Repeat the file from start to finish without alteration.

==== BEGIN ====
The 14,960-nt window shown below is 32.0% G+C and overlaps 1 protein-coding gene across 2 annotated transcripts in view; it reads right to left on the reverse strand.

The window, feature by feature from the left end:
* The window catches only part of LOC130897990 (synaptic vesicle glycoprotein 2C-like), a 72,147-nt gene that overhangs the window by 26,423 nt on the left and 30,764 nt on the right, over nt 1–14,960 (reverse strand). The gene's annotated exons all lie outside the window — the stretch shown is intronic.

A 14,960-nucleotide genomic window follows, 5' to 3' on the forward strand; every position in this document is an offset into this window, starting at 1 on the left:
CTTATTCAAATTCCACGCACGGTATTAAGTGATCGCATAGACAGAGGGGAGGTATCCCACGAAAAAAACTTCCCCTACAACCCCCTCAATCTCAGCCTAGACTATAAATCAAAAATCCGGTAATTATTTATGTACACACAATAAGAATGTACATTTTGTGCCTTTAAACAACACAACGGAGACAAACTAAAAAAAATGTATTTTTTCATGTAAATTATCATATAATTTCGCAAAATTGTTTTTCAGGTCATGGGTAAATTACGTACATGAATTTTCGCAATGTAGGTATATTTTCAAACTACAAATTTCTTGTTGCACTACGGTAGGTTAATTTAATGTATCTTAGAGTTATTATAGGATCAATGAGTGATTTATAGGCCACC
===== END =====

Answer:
The 14,960-nt window shown below is 32.0% G+C and overlaps 1 protein-coding gene across 2 annotated transcripts in view; it reads right to left on the reverse strand.

The window, feature by feature from the left end:
* The window catches only part of LOC130897990 (synaptic vesicle glycoprotein 2C-like), a 72,147-nt gene that overhangs the window by 26,423 nt on the left and 30,764 nt on the right, over nt 1–14,960 (reverse strand). The gene's annotated exons all lie outside the window — the stretch shown is intronic.

A 14,960-nucleotide genomic window follows, 5' to 3' on the forward strand; every position in this document is an offset into this window, starting at 1 on the left:
CTTATTCAAATTCCACGCACGGTATTAAGTGATCGCATAGACAGAGGGGAGGTATCCCACGAAAAAAACTTCCCCTACAACCCCCTCAATCTCAGCCTAGACTATAAATCAAAAATCCGGTAATTATTTATGTACACACAATAAGAATGTACATTTTGTGCCTTTAAACAACACAACGGAGACAAACTAAAAAAAATGTATTTTTTCATGTAAATTATCATATAATTTCGCAAAATTGTTTTTCAGGTCATGGGTAAATTACGTACATGAATTTTCGCAATGTAGGTATATTTTCAAACTACAAATTTCTTGTTGCACTACGGTAGGTTAATTTAATGTATCTTAGAGTTATTATAGGATCAATGAGTGATTTATAGGCCACC